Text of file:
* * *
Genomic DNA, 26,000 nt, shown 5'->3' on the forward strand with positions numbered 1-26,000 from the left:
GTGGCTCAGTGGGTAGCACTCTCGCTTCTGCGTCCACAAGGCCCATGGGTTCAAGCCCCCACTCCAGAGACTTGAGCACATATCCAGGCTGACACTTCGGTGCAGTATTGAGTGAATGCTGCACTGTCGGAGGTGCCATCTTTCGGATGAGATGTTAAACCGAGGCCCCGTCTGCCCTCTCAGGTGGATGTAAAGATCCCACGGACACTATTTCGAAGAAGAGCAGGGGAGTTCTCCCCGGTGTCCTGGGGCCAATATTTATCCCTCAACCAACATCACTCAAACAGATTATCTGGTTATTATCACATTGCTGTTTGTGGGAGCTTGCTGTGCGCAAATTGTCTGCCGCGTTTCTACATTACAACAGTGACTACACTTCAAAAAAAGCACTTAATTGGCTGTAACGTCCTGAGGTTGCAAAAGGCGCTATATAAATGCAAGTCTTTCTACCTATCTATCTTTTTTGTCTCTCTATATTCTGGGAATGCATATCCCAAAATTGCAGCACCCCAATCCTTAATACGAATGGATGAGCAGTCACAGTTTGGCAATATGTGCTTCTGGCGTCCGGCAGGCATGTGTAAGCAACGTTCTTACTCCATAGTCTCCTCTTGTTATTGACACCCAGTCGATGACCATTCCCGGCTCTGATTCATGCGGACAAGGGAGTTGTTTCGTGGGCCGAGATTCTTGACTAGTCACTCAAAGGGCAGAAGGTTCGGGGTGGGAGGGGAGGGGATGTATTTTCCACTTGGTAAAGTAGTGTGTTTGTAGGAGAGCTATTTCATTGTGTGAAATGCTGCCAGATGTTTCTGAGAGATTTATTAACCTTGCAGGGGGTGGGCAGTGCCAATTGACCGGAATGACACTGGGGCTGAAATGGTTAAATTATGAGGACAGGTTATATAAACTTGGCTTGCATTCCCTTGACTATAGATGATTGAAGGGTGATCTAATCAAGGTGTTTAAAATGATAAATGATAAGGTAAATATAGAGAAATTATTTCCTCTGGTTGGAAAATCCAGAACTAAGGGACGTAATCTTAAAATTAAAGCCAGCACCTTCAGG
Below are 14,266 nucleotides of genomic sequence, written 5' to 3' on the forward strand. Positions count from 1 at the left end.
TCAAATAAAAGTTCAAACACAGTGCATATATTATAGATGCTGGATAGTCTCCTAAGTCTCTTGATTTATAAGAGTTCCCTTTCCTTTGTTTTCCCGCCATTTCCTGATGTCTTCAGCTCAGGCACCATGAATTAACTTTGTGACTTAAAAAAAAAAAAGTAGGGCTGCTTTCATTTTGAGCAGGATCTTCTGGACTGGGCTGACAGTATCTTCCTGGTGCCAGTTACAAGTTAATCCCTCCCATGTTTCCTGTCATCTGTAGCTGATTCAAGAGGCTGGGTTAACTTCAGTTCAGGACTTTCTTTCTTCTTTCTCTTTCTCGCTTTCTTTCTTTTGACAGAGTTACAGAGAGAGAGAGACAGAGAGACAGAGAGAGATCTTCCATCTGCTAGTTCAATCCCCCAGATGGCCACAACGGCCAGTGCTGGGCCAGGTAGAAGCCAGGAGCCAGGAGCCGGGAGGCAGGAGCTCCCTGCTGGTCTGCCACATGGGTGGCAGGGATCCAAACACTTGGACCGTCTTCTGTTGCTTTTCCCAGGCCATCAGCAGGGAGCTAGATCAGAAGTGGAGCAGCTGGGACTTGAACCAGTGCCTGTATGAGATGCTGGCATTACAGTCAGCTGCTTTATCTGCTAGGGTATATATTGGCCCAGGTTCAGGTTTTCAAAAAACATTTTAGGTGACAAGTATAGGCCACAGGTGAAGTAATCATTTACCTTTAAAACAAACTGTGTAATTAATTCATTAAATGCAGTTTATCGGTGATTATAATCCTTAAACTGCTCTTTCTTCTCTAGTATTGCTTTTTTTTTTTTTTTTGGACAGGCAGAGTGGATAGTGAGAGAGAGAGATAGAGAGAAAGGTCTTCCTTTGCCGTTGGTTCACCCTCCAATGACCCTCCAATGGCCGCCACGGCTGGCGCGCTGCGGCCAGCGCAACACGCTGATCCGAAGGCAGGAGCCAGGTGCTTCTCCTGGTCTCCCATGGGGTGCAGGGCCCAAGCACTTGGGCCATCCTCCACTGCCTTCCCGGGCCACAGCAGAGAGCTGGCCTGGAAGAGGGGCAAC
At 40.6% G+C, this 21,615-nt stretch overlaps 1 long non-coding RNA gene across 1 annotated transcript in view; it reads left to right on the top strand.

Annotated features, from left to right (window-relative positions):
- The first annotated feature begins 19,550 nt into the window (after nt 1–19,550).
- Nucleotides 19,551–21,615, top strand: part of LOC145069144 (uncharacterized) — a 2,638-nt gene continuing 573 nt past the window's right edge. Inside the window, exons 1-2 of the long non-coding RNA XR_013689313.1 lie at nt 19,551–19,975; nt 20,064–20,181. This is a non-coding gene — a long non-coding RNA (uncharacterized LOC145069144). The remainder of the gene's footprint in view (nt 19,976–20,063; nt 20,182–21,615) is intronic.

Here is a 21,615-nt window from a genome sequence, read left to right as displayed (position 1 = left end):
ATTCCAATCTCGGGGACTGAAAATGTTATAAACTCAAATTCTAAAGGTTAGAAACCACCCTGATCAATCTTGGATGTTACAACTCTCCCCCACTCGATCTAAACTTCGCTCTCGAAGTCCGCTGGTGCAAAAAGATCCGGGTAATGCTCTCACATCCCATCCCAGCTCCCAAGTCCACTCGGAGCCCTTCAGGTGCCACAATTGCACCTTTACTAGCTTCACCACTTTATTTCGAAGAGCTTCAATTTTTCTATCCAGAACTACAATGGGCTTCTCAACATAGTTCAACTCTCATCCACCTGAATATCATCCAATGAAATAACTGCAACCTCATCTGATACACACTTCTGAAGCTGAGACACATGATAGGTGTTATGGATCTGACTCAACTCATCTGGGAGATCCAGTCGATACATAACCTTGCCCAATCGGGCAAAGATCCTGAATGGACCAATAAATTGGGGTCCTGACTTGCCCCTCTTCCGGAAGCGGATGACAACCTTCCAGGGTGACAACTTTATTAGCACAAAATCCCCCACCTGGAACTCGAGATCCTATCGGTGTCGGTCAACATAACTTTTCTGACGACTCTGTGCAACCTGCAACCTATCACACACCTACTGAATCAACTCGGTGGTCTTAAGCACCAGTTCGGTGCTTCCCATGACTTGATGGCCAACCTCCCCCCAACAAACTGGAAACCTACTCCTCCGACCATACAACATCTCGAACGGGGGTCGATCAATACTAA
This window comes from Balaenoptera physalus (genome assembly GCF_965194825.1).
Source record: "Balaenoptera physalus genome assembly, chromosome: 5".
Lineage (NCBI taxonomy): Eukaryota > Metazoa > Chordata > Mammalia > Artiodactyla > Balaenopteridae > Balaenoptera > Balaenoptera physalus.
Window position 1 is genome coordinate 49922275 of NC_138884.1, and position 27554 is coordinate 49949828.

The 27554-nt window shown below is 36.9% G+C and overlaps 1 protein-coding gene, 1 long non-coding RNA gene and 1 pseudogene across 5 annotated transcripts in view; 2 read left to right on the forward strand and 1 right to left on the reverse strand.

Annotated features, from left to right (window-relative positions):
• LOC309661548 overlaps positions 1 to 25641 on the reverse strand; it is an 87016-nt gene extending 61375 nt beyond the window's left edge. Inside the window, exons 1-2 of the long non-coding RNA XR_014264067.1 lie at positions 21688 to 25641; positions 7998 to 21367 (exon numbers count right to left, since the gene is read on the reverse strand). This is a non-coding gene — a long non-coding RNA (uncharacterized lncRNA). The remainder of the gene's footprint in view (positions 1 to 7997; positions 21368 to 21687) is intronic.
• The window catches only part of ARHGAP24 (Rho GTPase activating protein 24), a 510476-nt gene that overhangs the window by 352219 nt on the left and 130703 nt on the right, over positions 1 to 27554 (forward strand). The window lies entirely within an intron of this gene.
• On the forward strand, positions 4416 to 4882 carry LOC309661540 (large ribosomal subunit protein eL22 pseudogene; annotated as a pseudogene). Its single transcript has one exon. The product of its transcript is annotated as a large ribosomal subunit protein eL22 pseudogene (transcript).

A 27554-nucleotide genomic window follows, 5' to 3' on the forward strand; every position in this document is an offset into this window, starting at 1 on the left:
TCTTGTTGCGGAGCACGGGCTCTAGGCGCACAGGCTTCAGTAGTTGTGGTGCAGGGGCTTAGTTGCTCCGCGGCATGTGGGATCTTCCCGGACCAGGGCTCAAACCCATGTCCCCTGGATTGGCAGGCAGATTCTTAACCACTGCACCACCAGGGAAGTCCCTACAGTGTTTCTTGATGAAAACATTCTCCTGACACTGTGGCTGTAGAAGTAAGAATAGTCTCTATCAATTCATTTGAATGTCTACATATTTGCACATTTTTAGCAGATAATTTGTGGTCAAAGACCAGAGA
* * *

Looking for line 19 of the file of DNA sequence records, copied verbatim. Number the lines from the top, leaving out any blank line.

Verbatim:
• On the forward strand, positions 4416 to 4882 carry LOC309661540 (large ribosomal subunit protein eL22 pseudogene; annotated as a pseudogene). Its single transcript has one exon. The product of its transcript is annotated as a large ribosomal subunit protein eL22 pseudogene (transcript).